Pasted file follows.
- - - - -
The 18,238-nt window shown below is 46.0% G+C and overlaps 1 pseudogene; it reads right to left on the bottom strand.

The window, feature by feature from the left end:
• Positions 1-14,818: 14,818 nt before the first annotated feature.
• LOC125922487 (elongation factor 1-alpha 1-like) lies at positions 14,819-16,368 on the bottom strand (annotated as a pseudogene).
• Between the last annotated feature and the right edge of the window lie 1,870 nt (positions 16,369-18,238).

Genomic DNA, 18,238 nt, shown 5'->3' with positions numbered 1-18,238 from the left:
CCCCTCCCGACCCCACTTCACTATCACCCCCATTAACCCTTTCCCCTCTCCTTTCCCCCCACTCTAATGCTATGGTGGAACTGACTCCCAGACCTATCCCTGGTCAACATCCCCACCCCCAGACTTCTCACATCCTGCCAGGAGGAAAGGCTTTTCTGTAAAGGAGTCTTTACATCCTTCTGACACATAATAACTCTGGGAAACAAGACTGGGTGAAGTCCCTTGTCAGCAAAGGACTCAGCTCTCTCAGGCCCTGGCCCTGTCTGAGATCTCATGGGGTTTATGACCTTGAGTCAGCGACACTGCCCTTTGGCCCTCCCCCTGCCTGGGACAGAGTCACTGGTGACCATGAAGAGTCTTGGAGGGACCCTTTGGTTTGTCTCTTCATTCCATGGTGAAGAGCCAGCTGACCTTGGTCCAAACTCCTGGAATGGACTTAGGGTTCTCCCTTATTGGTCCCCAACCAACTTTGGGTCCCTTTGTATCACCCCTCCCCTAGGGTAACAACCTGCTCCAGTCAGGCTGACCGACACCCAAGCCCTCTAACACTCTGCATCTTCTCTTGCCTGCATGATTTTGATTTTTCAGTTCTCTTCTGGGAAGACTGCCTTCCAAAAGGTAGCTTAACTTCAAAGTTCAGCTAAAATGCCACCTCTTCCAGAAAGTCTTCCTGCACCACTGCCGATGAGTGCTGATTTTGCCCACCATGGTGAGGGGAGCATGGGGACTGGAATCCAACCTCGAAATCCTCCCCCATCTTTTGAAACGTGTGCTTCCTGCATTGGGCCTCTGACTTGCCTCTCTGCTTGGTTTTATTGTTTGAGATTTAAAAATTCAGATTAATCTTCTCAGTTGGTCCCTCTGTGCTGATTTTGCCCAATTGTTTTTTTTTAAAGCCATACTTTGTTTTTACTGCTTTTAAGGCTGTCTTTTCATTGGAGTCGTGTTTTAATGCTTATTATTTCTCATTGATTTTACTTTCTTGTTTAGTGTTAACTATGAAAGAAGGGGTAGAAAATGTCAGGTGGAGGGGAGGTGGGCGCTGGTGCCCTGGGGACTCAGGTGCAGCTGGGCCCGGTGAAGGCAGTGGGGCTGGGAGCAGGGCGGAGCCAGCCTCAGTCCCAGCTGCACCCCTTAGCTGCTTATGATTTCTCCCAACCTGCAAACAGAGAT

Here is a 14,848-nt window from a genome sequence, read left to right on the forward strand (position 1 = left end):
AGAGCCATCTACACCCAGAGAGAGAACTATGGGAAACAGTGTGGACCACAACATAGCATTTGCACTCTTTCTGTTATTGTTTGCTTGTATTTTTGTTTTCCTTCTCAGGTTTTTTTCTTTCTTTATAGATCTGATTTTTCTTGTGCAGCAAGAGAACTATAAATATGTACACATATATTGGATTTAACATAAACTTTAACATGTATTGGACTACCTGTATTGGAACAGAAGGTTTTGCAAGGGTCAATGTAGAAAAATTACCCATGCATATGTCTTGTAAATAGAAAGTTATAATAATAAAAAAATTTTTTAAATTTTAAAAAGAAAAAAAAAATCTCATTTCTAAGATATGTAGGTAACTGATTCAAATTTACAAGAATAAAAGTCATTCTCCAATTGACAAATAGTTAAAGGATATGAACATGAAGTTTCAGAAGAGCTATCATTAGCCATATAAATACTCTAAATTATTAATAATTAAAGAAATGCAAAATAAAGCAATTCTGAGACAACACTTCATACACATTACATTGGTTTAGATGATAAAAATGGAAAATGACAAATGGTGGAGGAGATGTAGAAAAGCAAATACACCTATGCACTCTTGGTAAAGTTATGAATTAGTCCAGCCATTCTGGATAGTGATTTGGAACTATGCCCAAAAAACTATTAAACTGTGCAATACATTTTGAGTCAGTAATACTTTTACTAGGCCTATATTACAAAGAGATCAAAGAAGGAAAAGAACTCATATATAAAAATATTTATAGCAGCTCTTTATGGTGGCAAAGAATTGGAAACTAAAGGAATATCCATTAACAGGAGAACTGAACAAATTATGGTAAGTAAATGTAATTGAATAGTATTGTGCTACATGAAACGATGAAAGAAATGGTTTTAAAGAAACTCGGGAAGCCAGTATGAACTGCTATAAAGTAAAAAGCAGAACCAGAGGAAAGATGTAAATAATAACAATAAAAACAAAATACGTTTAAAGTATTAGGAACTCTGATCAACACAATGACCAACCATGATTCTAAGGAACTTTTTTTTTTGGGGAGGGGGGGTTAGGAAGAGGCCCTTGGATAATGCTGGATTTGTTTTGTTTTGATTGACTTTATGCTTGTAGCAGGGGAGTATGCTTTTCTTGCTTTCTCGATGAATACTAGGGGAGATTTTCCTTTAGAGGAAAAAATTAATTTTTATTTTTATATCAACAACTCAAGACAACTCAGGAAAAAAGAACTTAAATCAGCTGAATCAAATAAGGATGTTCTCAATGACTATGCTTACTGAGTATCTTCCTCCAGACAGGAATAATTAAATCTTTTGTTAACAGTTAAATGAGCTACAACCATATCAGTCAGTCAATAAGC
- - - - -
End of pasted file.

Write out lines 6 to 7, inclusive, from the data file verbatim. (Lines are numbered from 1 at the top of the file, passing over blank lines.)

Genomic DNA, 18,238 nt, shown 5'->3' with positions numbered 1-18,238 from the left:
CCCCTCCCGACCCCACTTCACTATCACCCCCATTAACCCTTTCCCCTCTCCTTTCCCCCCACTCTAATGCTATGGTGGAACTGACTCCCAGACCTATCCCTGGTCAACATCCCCACCCCCAGACTTCTCACATCCTGCCAGGAGGAAAGGCTTTTCTGTAAAGGAGTCTTTACATCCTTCTGACACATAATAACTCTGGGAAACAAGACTGGGTGAAGTCCCTTGTCAGCAAAGGACTCAGCTCTCTCAGGCCCTGGCCCTGTCTGAGATCTCATGGGGTTTATGACCTTGAGTCAGCGACACTGCCCTTTGGCCCTCCCCCTGCCTGGGACAGAGTCACTGGTGACCATGAAGAGTCTTGGAGGGACCCTTTGGTTTGTCTCTTCATTCCATGGTGAAGAGCCAGCTGACCTTGGTCCAAACTCCTGGAATGGACTTAGGGTTCTCCCTTATTGGTCCCCAACCAACTTTGGGTCCCTTTGTATCACCCCTCCCCTAGGGTAACAACCTGCTCCAGTCAGGCTGACCGACACCCAAGCCCTCTAACACTCTGCATCTTCTCTTGCCTGCATGATTTTGATTTTTCAGTTCTCTTCTGGGAAGACTGCCTTCCAAAAGGTAGCTTAACTTCAAAGTTCAGCTAAAATGCCACCTCTTCCAGAAAGTCTTCCTGCACCACTGCCGATGAGTGCTGATTTTGCCCACCATGGTGAGGGGAGCATGGGGACTGGAATCCAACCTCGAAATCCTCCCCCATCTTTTGAAACGTGTGCTTCCTGCATTGGGCCTCTGACTTGCCTCTCTGCTTGGTTTTATTGTTTGAGATTTAAAAATTCAGATTAATCTTCTCAGTTGGTCCCTCTGTGCTGATTTTGCCCAATTGTTTTTTTTTAAAGCCATACTTTGTTTTTACTGCTTTTAAGGCTGTCTTTTCATTGGAGTCGTGTTTTAATGCTTATTATTTCTCATTGATTTTACTTTCTTGTTTAGTGTTAACTATGAAAGAAGGGGTAGAAAATGTCAGGTGGAGGGGAGGTGGGCGCTGGTGCCCTGGGGACTCAGGTGCAGCTGGGCCCGGTGAAGGCAGTGGGGCTGGGAGCAGGGCGGAGCCAGCCTCAGTCCCAGCTGCACCCCTTAGCTGCTTATGATTTCTCCCAACCTGCAAACAGAGAT